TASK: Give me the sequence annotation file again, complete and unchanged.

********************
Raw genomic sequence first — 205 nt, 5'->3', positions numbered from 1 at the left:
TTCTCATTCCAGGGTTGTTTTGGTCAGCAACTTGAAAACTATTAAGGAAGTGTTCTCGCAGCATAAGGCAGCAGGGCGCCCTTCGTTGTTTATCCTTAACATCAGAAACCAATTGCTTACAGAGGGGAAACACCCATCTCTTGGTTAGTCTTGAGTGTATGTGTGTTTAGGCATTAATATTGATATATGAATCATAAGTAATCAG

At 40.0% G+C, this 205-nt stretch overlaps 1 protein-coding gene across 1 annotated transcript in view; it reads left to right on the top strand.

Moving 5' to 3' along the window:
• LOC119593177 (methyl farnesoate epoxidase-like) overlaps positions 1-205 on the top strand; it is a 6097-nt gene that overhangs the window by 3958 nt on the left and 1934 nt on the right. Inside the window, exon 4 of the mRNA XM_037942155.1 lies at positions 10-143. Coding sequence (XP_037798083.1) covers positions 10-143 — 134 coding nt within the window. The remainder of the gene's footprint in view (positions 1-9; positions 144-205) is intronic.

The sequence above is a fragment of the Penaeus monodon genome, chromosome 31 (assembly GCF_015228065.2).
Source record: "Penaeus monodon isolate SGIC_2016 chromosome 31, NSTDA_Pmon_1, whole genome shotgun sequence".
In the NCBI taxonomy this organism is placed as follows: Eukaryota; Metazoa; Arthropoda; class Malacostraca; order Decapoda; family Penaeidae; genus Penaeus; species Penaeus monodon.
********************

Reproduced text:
Raw genomic sequence first — 205 nt, 5'->3', positions numbered from 1 at the left:
TTCTCATTCCAGGGTTGTTTTGGTCAGCAACTTGAAAACTATTAAGGAAGTGTTCTCGCAGCATAAGGCAGCAGGGCGCCCTTCGTTGTTTATCCTTAACATCAGAAACCAATTGCTTACAGAGGGGAAACACCCATCTCTTGGTTAGTCTTGAGTGTATGTGTGTTTAGGCATTAATATTGATATATGAATCATAAGTAATCAG

At 40.0% G+C, this 205-nt stretch overlaps 1 protein-coding gene across 1 annotated transcript in view; it reads left to right on the top strand.

Moving 5' to 3' along the window:
• LOC119593177 (methyl farnesoate epoxidase-like) overlaps positions 1-205 on the top strand; it is a 6097-nt gene that overhangs the window by 3958 nt on the left and 1934 nt on the right. Inside the window, exon 4 of the mRNA XM_037942155.1 lies at positions 10-143. Coding sequence (XP_037798083.1) covers positions 10-143 — 134 coding nt within the window. The remainder of the gene's footprint in view (positions 1-9; positions 144-205) is intronic.

The sequence above is a fragment of the Penaeus monodon genome, chromosome 31 (assembly GCF_015228065.2).
Source record: "Penaeus monodon isolate SGIC_2016 chromosome 31, NSTDA_Pmon_1, whole genome shotgun sequence".
In the NCBI taxonomy this organism is placed as follows: Eukaryota; Metazoa; Arthropoda; class Malacostraca; order Decapoda; family Penaeidae; genus Penaeus; species Penaeus monodon.